VIRUS-VECTOR-HOST INTERACTIONS OF ARBOVIRAL DISEASES OF LIVESTOCK
Location: Arthropod-Borne Animal Diseases Research
Project Number: 5430-32000-002-00
Start Date: Dec 11, 2008
End Date: Sep 30, 2012
Objective 1: Identify biological determinants of disease susceptibility associated with arboviral infections.
Subobjective 1A. Assess the role of insect salivary proteins on the pathogenesis of bluetongue virus in relevant target vertebrate hosts.
Subobjective 1B. Assess the role of insect salivary proteins on the pathogenesis of vesicular stomatitis virus in relevant target vertebrate hosts.
Subobjective 1C. Identify and characterize the vertebrate host receptors for bluetongue virus.
Subobjective 1D. Assess vesicular stomatitis virus-induced physiological variations and determine their affect on vector-host selection.
Objective 2: Determine the host-range specificity of exotic bluetongue viruses.
Subobjective 2A: Determine the susceptibility of U.S livestock to exotic bluetongue virus.
Subobjective 2B: Determine the susceptibility of U.S wildlife to exotic bluetongue virus.
Arthropod-borne diseases pose significant concerns to the U.S. livestock industry. This project will investigate several biological relationships among host, vector and virus that will lead to improved disease control and risk assessment of emerging and re-emerging, domestic and exotic arboviruses.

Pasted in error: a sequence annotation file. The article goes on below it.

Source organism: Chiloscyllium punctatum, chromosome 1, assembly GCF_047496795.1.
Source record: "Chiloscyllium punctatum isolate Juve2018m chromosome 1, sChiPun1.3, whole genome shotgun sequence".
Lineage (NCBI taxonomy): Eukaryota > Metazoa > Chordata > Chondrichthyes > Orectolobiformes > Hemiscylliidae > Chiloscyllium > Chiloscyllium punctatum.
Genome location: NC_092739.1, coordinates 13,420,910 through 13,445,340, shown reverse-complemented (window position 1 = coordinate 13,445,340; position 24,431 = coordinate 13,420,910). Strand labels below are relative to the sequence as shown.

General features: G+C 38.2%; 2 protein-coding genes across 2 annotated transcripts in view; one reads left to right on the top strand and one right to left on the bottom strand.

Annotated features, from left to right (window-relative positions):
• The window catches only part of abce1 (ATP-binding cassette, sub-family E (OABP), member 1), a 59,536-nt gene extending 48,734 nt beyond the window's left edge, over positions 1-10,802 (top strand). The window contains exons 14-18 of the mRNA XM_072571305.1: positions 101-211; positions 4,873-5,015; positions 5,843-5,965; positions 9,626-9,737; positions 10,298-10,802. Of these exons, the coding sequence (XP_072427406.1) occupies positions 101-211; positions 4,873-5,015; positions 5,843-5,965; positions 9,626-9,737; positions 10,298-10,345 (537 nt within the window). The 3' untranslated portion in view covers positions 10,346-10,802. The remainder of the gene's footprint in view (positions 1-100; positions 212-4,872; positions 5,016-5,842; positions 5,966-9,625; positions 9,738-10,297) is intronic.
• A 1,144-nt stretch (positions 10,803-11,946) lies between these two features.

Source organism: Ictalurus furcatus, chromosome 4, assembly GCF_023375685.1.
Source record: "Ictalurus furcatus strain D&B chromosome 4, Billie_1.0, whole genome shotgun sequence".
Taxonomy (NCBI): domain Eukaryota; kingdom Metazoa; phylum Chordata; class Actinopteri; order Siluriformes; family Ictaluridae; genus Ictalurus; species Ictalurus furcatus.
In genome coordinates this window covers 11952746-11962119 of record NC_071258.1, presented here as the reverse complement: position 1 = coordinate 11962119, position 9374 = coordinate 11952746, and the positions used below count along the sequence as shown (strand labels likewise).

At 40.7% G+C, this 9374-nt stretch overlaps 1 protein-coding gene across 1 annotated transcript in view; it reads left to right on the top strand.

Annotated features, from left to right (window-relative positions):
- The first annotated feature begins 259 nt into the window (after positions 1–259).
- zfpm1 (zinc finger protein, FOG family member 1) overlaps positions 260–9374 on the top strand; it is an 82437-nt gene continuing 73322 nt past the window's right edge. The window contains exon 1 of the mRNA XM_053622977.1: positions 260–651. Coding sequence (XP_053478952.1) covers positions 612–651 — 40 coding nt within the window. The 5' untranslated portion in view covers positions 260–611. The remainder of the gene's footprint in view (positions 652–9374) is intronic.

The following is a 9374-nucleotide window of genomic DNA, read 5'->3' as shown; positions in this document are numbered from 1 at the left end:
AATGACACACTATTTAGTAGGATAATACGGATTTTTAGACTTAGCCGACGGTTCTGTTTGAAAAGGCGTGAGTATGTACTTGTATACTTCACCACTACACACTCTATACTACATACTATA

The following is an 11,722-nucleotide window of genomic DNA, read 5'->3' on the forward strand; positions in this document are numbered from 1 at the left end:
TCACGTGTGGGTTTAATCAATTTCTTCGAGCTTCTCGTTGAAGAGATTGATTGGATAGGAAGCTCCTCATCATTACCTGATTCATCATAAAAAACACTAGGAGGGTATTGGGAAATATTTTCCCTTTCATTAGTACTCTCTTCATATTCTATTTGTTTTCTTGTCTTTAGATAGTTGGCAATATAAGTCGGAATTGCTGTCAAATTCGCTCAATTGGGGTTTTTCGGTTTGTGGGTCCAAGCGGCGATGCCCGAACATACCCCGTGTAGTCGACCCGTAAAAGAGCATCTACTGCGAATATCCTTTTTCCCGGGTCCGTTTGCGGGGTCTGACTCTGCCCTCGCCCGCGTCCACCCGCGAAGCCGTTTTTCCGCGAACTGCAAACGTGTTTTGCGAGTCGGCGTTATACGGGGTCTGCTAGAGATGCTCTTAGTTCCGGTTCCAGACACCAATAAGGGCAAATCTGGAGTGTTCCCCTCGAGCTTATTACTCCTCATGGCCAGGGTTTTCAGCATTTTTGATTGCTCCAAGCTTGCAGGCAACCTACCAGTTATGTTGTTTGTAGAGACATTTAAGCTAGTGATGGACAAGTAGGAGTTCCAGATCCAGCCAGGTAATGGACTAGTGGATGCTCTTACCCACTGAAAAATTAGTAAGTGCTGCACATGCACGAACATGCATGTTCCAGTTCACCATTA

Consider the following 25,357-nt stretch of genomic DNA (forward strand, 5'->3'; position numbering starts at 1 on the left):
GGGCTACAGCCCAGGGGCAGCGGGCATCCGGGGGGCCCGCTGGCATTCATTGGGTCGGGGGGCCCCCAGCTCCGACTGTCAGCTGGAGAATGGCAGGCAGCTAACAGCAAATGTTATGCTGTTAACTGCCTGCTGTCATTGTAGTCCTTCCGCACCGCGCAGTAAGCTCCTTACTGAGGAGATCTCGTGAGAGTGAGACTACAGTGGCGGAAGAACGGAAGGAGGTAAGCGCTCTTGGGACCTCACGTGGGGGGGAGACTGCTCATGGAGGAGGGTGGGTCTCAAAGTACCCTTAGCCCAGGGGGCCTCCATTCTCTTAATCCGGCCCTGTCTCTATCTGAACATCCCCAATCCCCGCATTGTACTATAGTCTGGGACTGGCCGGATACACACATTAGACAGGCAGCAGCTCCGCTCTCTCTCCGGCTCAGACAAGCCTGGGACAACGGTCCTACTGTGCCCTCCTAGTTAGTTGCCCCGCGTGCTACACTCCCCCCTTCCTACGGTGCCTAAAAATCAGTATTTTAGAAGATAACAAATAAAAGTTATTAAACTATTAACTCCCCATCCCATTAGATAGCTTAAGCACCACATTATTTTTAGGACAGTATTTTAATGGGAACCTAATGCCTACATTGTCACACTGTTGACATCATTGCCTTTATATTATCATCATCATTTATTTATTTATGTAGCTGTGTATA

Biological determinants of arthropod-borne viral diseases of animals can be associated with the insect vector, the arbovirus, or the animal. One potential insect determinant is insect saliva, which may affect arbovirus transmission and subsequent infection. Culicoides sonorensis saliva will be used to examine interactions between saliva, arboviruses, and the immune response of susceptible animals. This may help to identify ways to interrupt disease transmission. A second important arboviral-animal determinant is virus attachment, mediated by cellular receptor(s) and allowing subsequent infection. Candidate receptor molecules for bluetongue virus (BTV) will be identified from sub-cellular fractions. This will provide a better understanding of BTV pathogenesis and may lead to more targeted vaccine strategies. The final biological determinant to be addressed is the effect of virus infection on host selection by insect vectors. The effect of vesicular stomatitis virus (VSV) infection on insect feeding and host defensive behaviors that could affect virus acquisition and transmission will be examined. This may help in the design and implementation of more efficient and cost-effective bite transmission control strategies.
Introduction of exotic arboviruses is an ongoing risk and reality. The susceptibility of North American sheep and white-tailed deer to BTV-8, which is causing devastating disease in Europe, will be determined to provide valuable information for risk assessment.